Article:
“Everything came back: the dreams, the drinks, Minnie’s chocolate mousse, the Pope, that awful moment of not-dreaming.”
5. Politically Correct Bedtime Stories by James Finn Garner. Garner combines 12 famous stories and puts a modern spin on them. No longer are there damsels in distress or witches, who are referred to as “kindness-impaired.” This is a clever, quick, funny book that will remind readers their childhood was far from politically correct.
The wolf said, “You know, my dear, it isn’t safe for a little girl to walk through these woods alone.”
Red Riding Hood said, “I find your sexist remark offensive in the extreme, but I will ignore it because of your traditional status as an outcast from society, the stress of which has caused you to develop your own, entirely valid, worldview. Now, if you’ll excuse me, I must be on my way.”
6. The Lost Girls: A Novel by Laurie Fox. This is the story of Wendy Amelia Darling Braverman Ullman, the great-granddaughter of the original Wendy Darling. When she is 13 she gets a visit from Peter Pan, just like the girls in her family before her. However, Wendy grows up and starts to live a loveless, self-destructive life. This book is full of heartbreak and angst, and shows life doesn’t have to be a fairytale to be good. Fox does a brilliant job intertwining the stories of five girls.
“And there he was: the figment, the scalawag, the dreamboat. I am not fond of crying boys. It’s not that I’m stoic; other people’s tears undo me.”
7. See Jane Date by Melissa Senate. Jane is a 28-year-old woman living in New York City who happens to be single. When her younger cousin announces her engagement, Jane makes a promise that she will have a date for the wedding. This book is filled with zany characters and interesting blind dates. It isn’t going to be a literary classic, but it is a fun read.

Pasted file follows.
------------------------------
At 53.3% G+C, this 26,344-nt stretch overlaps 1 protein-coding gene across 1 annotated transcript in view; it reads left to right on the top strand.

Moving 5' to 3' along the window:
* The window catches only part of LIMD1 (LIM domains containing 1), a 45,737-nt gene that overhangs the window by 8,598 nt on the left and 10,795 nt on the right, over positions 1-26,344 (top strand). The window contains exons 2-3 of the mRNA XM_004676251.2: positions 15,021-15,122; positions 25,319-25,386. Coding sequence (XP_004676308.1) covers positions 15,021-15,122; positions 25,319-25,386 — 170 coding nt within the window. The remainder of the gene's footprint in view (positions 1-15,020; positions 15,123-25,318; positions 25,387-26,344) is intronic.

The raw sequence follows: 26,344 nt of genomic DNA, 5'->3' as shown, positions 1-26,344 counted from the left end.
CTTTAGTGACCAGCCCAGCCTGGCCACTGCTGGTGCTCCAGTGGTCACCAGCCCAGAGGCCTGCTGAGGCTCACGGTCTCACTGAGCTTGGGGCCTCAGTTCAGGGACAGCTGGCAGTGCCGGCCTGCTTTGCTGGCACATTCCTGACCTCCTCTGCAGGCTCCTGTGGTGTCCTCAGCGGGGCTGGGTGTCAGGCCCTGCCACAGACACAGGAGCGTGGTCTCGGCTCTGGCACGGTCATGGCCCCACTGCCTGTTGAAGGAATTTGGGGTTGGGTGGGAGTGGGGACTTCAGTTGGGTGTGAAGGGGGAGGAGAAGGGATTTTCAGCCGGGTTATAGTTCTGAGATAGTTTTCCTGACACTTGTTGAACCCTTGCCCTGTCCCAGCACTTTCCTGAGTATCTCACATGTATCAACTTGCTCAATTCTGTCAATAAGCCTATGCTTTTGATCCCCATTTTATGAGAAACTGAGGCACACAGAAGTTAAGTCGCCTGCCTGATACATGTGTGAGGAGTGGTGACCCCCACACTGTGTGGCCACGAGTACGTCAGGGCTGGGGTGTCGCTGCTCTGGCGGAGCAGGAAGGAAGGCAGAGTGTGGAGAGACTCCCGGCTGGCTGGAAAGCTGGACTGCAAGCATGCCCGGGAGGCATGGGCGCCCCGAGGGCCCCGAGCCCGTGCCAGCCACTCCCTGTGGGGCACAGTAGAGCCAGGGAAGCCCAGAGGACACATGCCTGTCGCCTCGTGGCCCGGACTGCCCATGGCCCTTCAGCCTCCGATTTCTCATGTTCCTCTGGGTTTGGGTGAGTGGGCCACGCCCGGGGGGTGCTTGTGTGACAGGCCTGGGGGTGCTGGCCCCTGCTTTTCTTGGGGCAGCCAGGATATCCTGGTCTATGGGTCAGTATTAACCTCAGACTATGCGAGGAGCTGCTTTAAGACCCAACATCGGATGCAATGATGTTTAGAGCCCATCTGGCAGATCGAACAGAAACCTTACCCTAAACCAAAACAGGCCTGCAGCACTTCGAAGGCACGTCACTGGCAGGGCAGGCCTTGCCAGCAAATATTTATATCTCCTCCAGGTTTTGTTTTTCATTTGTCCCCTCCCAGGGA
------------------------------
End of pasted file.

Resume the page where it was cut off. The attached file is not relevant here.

“Depending on where you got your information (say, Cosmopolitan magazine, the hostesses of the View or my aunt Ina), there were well-documented ways to go from single to married in New York City without A) kissing 50 frogs, B) unwittingly sleeping with a serial killer or C) settling.”
8. Please Stop Laughing at Me: One Woman’s Inspirational Story by Jodee Blanco. This is an autobiography about a troubled girl. Some people say that kids will be kids, but this book shows it can go too far. Blanco was teased and sometimes physically abused by her classmates. What made it even worse is that she also had physical problems. This honest memoir is heartbreaking but inspiring.
“… sound of my classmates from long ago – the very people who are now gathered less than one hundred feet away from me – laughing at me, beating me down. They destroyed my self-worth so much that it’s taken me 20 years to stop hating …”
In the Washington Post article “Odds Stacked Against Pleasure Reading,” writer Valerie Strauss said, “Allowing students to pick their own books is more than a democratic reading experiment. Studies show that reading achievement is significantly improved when students have an opportunity to choose from a selection of interesting texts rather than being dictated to.” Reading for fun is a helpful and enjoyable experience that will help you in more than one way.